International Journal of Primatology

, Volume 35, Issue 5, pp 976–989 | Cite as

Distribution, Demography, and Conservation of Lion-tailed Macaques (Macaca silenus) in the Anamalai Hills Landscape, Western Ghats, India

  • Honnavalli N. Kumara
  • R. Sasi
  • R. Suganthasakthivel
  • Mewa SinghEmail author
  • H. S. Sushma
  • K. K. Ramachandran
  • Werner Kaumanns


The status of the endemic and endangered lion-tailed macaque (Macaca silenus) has not been properly assessed in several regions of the Western Ghats of southern India. We conducted a study in Parambikulam Forest Reserve in the state of Kerala to determine the distribution, demography, and status of lion-tailed macaques. We laid 5km2 grid cells on the map of the study area (644km2) and made four replicated walks in each grid cell using GPS. We gathered data on lion-tailed macaque group locations, demography, and site covariates including trail length, duration of walk, proportion of evergreen forest, height of tallest trees, and human disturbance index. We also performed occupancy modeling using PRESENCE ver. 3.0. We estimated a minimum of 17 groups of macaques in these hills. Low detection and occupancy probabilities indicated a low density of lion-tailed macaques in the study area. Height of the tallest trees correlated positively whereas human disturbance and proportion of evergreen forest correlated negatively with occupancy in grid cells. We also used data from earlier studies carried out in the surrounding Anamalai Tiger Reserve and Nelliyampathy Hills to discuss the conservation status in the large Anamalai Hills Landscape. This landscape harbors an estimated population of 1108 individuals of lion-tailed macaques, which is about one third of the entire estimated wild population of this species. A conservation plan for this landscape could be used as a model for conservation in other regions of the Western Ghats.


Anamalai Tiger Reserve Anamalai Hills landscape Conservation Lion-tailed macaque Nelliyampathy Hills Parambikulam Western Ghats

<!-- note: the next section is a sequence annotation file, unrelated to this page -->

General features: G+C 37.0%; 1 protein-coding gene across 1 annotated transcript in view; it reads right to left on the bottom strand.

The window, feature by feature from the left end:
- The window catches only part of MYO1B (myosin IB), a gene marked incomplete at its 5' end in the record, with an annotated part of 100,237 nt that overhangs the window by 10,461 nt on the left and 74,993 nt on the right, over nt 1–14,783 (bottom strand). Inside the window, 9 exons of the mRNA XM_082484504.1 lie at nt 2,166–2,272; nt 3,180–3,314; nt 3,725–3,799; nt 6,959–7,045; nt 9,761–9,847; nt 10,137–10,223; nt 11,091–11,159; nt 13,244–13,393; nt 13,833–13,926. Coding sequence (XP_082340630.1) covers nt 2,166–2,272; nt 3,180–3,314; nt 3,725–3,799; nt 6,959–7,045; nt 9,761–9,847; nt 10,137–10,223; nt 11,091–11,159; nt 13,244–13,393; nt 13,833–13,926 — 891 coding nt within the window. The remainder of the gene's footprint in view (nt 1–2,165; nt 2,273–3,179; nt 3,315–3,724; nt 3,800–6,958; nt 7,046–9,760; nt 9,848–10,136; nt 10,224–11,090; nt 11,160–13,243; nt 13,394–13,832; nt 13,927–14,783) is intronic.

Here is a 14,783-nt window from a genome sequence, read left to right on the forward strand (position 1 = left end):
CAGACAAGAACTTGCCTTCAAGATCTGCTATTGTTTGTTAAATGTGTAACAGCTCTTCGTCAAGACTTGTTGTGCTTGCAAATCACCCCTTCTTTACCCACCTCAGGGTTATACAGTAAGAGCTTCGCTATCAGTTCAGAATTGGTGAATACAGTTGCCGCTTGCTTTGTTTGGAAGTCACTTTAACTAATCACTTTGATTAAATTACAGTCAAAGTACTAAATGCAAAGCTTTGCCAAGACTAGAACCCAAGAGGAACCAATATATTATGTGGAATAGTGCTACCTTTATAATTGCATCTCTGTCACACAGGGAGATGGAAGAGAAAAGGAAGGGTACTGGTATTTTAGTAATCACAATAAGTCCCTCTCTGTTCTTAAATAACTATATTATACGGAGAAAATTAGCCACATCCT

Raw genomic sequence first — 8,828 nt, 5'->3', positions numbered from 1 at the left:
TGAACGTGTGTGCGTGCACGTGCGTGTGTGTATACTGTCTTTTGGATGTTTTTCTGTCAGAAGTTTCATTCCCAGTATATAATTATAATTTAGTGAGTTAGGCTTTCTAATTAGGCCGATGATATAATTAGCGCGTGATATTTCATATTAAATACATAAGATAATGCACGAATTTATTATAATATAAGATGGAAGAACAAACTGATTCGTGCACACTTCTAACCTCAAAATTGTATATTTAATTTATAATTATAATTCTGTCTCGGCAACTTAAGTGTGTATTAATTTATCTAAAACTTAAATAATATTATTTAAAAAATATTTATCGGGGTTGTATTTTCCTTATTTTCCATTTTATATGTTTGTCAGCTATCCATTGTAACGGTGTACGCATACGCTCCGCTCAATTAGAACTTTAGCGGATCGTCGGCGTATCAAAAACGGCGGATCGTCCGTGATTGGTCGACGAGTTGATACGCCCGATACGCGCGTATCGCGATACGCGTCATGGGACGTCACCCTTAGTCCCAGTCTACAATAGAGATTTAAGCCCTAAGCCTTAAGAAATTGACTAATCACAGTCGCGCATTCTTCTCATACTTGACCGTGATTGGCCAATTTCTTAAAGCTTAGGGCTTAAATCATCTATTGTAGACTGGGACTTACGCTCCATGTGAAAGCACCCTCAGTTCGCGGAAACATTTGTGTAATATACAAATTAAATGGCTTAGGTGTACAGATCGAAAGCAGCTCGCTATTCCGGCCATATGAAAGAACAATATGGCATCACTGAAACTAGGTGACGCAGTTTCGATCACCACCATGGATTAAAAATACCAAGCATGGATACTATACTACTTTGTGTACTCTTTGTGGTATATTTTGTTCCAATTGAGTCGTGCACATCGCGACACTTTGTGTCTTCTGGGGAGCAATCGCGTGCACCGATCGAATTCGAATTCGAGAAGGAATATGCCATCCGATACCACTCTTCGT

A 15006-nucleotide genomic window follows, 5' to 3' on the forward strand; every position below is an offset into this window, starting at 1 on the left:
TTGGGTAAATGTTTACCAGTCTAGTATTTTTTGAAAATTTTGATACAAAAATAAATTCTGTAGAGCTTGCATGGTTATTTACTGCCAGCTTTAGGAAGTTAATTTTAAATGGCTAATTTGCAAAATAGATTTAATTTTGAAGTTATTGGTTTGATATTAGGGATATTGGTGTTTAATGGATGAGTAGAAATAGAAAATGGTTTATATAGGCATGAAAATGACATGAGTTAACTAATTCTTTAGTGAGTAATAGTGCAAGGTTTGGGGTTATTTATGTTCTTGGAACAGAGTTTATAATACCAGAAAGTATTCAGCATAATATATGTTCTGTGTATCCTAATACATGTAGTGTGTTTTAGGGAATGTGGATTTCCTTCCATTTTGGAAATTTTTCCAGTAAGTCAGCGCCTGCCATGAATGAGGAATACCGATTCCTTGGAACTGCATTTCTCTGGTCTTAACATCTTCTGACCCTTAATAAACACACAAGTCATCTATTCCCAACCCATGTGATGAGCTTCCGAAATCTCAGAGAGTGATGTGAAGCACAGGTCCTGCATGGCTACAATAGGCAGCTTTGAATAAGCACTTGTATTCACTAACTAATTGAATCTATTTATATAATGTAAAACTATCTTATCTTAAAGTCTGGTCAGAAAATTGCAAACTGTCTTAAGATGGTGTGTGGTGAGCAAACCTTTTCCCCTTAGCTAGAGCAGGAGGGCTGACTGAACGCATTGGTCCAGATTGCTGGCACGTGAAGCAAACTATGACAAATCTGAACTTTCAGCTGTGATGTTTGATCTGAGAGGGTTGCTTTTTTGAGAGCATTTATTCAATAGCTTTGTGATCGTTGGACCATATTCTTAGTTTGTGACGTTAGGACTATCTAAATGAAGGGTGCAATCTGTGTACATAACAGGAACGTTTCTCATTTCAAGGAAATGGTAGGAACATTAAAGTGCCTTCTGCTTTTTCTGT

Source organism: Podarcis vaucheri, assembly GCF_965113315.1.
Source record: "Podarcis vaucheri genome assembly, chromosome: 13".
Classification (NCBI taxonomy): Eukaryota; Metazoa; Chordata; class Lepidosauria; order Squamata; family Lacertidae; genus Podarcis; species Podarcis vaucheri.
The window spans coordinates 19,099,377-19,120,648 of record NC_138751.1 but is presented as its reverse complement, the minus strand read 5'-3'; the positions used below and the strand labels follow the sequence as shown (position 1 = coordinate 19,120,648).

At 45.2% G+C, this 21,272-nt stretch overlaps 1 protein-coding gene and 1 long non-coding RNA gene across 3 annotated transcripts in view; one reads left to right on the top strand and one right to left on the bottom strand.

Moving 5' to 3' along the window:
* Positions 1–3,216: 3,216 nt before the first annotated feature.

We thank Kerala Forest Department for permission to conduct research in Parambikulam. Partial financial support for this work was provided by Detroit Zoo, USA; Tiergarten Wels, Austria; Zoo Dresden, Germany; and Ramanna Fellowship to M. Singh by SERB, Government of India. We thank the anonymous reviewers and the editors, Oliver Schulke and Joanna Setchell, for their helpful comments.

Supplementary material

10764_2014_9776_MOESM1_ESM.docx (17 kb)
Supplementary Table 1 Disturbance Index (DOCX 17 kb)


  1. Anitha, K., Aneesh, A., Raghavan, R., Kanagavel, A., Augustine, T., & Joseph, S. (2013). Identifying habitat connectivity for isolated populations of lion-tailed macaque (Macaca silenus) in Valparai Plateau, Western Ghats, India. Primate Conservation, 27, 91–97.CrossRefGoogle Scholar
  2. Burnham, K. P., & Anderson, D. R. (1998). Model selection and inference: A practical information-theoretic approach. New York: Springer-Verlag.CrossRefGoogle Scholar
  3. Green, S. M., & Minkowski, K. (1977). The lion-tailed macaque and its south Indian rainforest habitat. In G. H. Bourne & H. S. H. Rainier (Eds.), Primate conservation (pp. 289–337). New York: Academic Press.CrossRefGoogle Scholar
  4. Hines, J. E. (2012). Program Presence (version 3): Software to compute estimates patch occupancy rates and related parameters. USGS-PWRC, http//
  5. IUCN (2013). IUCN red list of threatened species version 2012.2. (Accessed on December 14, 2013).